Simple Food Supplements to Reduce Risk of Heart Disease – High in Unsaturated Fats
Cardiovascular disease is one of the biggest deaths in the UK. About a quarter of all deaths in the region each year are due to diseases of the heart and circulatory system. One of the main causes of these conditions is high cholesterol levels, especially when the arteries narrow due to fatty substances in the blood.
Diet is widely known to be one of the major contributing factors to high cholesterol levels.
In particular, saturated fats should be avoided.
Jrny health and wellness co-founder Jamal Ramsay spoke to Express.co.uk to explain more.
He said: “The risk of cardiovascular disease may be increased by eating foods high in saturated fat, which contain low-density lipoprotein cholesterol, also known as our ‘bad’ cholesterol.
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“You’ll find it in foods like fried foods, full-fat dairy, takeaways, processed foods, cookies, cakes, and chocolate.
“These foods, when broken down, leave fatty deposits in the blood vessels, which can lead to heart disease.
“Conversely, foods high in unsaturated fats may reduce the risk of heart disease because they are made up of high-density (good) cholesterol, which helps remove fatty deposits from blood vessels and return them to the liver. undergo metabolism and elimination.
“These foods include avocados, nuts and seeds, oily fish, and some oils like olive oil and canola oil.”
He suggested some easy ways to include more unsaturated fats in your diet.
- Adding nuts to porridge or cereal
- Adding avocado to some salads
- Adding sardines or anchovies to salads/dishes
- Cook with olive oil instead of vegetable oil.
Mr Ramsay added: “In order to lower saturated fat levels, exercise can play a big role.
“Exercise has been shown to increase the amount of high-density lipoprotein in the body, which helps reduce the risk of heart disease.”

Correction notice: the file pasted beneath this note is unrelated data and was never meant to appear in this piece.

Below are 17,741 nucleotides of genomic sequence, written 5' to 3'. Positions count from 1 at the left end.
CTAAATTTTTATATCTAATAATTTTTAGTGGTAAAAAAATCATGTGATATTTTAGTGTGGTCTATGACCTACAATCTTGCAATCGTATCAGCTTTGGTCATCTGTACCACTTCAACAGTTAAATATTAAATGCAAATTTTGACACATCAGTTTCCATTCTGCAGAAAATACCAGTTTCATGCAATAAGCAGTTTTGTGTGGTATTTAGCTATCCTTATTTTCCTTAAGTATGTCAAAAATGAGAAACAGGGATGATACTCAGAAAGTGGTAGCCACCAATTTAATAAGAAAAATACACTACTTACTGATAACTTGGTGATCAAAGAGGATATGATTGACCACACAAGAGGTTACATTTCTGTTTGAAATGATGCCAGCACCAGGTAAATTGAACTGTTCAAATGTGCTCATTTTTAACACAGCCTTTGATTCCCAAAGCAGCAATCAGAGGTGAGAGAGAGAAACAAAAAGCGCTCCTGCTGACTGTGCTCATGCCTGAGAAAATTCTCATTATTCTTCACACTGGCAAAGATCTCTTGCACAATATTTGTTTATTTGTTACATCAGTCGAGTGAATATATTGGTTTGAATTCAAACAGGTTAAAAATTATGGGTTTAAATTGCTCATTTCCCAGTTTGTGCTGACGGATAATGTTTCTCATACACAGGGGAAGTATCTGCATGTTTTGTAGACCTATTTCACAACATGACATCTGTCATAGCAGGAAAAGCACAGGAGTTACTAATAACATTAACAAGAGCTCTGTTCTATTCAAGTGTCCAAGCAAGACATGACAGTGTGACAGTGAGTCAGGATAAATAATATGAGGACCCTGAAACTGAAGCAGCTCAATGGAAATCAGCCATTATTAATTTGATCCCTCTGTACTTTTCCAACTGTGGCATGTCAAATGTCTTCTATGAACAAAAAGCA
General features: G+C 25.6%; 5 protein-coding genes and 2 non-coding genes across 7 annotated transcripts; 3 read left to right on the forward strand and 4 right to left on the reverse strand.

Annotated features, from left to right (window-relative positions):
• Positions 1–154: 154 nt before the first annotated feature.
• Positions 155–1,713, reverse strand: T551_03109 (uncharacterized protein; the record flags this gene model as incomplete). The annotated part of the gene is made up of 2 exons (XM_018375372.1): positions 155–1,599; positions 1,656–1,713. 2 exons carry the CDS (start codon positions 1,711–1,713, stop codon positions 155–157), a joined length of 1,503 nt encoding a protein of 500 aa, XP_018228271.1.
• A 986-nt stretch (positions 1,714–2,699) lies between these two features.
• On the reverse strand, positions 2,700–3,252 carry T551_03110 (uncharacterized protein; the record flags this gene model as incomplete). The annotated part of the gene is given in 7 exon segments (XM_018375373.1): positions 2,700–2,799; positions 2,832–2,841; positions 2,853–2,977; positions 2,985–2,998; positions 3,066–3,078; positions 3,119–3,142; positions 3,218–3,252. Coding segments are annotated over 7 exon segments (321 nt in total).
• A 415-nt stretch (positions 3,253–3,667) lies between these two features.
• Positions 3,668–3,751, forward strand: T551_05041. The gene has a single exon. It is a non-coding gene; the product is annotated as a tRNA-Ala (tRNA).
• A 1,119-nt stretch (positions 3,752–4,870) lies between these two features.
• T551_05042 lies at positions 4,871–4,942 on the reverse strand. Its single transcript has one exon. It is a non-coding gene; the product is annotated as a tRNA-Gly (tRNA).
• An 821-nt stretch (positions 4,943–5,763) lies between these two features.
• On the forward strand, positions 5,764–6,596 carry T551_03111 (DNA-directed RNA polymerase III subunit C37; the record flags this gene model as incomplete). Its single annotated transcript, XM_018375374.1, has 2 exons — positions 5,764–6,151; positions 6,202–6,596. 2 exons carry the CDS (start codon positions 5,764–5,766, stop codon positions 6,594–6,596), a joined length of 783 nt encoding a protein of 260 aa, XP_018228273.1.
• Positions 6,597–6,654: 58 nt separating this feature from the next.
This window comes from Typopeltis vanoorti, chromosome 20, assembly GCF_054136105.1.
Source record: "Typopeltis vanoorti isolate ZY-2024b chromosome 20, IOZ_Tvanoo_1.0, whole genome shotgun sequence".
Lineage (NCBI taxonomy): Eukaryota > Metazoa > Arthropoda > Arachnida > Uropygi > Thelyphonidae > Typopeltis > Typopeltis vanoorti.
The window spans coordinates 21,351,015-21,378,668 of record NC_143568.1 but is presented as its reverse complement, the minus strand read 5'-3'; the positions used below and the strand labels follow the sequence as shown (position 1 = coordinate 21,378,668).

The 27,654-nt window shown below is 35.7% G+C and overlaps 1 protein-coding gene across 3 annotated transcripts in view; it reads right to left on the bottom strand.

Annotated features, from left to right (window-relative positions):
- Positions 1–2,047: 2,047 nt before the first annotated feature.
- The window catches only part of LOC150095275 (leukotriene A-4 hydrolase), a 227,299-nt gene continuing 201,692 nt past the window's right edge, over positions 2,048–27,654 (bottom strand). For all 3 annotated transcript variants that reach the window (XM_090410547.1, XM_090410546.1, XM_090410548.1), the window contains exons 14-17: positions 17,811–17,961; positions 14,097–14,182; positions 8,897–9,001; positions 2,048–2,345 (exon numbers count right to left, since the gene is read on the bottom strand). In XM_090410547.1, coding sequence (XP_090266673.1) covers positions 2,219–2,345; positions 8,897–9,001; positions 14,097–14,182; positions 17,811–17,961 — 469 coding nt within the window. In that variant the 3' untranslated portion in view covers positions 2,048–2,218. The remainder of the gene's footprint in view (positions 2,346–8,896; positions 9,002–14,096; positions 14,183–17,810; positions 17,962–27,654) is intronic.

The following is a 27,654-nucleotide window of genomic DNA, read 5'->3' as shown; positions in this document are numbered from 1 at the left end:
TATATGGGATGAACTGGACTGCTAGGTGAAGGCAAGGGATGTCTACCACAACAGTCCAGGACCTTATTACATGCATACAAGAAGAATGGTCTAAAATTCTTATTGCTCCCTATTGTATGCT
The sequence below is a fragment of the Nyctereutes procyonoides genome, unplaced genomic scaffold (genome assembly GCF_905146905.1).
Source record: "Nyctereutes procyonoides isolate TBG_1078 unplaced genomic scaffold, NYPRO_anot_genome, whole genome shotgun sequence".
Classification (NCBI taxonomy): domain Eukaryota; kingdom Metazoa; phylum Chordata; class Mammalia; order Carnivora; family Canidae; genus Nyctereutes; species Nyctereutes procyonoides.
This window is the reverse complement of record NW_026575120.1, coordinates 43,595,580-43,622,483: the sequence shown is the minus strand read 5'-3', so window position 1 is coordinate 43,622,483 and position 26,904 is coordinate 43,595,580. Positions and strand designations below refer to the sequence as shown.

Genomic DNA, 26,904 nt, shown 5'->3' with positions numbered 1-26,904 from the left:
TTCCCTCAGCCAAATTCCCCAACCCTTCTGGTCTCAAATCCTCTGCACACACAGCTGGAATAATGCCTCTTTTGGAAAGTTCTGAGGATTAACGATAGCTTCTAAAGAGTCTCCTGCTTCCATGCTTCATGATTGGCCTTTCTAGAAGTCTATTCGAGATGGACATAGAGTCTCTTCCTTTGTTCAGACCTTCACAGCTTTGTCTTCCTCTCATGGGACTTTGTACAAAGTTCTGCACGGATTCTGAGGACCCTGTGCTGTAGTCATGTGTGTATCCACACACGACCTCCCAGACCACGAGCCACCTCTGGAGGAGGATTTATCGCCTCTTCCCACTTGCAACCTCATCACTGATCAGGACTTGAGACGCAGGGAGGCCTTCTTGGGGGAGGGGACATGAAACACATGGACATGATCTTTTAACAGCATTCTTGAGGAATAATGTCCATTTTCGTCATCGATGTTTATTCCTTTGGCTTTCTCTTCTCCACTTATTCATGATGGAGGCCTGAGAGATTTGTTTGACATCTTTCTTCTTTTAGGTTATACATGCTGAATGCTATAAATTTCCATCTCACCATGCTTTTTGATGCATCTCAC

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Other unsaturated fats include:
- Walnut and corn oil
- Spreads based on oils from vegetables, nuts and seeds
- Herring, sardines, mackerel, salmon and trout.
Saturated fats—and therefore fats to avoid—include:
- Dairy products such as cream, cheese, whole milk and yogurt
- Butter and other hard fats such as ghee, lard and hard margarine.
- Fatty and processed meats such as sausages and bacon
- Coconut and palm oil.
High-density lipoproteins (“good” cholesterol) lower cholesterol levels by absorbing it and returning it back to the liver.
It is then removed from the body by the liver.
Low-density lipoprotein (“bad” cholesterol) is what can build up on the walls of your blood vessels, and over time, this leads to narrowing of the inside of the vessels.
A healthy level of total cholesterol in the blood is five millimoles per liter (mmol/L) or less.
Specifically, a healthy high-density lipoprotein (“good” cholesterol) level is one or more mmol/L, and you should have four or less mmol/L low-density lipoprotein (“bad” cholesterol).
Other causes of high cholesterol include:
- Lack of Exercise
- Alcohol consumption
- Family history.
Ask your GP or pharmacy to get your cholesterol tested if you haven’t had one before, are over 40, are overweight or have high cholesterol, or have family members with heart problems.
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